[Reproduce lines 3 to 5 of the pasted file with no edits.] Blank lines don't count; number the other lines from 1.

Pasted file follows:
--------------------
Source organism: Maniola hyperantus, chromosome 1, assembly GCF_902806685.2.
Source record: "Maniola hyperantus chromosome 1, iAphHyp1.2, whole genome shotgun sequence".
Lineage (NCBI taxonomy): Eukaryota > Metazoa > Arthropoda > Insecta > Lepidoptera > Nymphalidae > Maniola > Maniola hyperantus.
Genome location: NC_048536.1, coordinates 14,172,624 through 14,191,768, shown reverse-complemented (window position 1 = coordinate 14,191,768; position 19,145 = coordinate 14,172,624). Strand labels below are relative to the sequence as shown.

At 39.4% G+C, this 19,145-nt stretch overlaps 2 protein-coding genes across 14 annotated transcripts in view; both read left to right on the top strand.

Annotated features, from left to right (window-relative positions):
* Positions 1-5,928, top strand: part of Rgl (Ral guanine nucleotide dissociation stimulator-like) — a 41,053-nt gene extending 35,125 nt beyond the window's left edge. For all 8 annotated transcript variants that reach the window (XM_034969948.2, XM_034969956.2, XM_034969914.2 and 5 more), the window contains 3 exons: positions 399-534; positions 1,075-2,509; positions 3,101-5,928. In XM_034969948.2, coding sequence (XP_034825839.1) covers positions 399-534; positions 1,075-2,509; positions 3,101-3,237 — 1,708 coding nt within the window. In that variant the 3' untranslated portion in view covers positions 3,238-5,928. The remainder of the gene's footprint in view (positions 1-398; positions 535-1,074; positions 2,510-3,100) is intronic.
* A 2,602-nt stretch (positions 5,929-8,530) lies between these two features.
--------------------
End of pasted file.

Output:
Lineage (NCBI taxonomy): Eukaryota > Metazoa > Arthropoda > Insecta > Lepidoptera > Nymphalidae > Maniola > Maniola hyperantus.
Genome location: NC_048536.1, coordinates 14,172,624 through 14,191,768, shown reverse-complemented (window position 1 = coordinate 14,191,768; position 19,145 = coordinate 14,172,624). Strand labels below are relative to the sequence as shown.

At 39.4% G+C, this 19,145-nt stretch overlaps 2 protein-coding genes across 14 annotated transcripts in view; both read left to right on the top strand.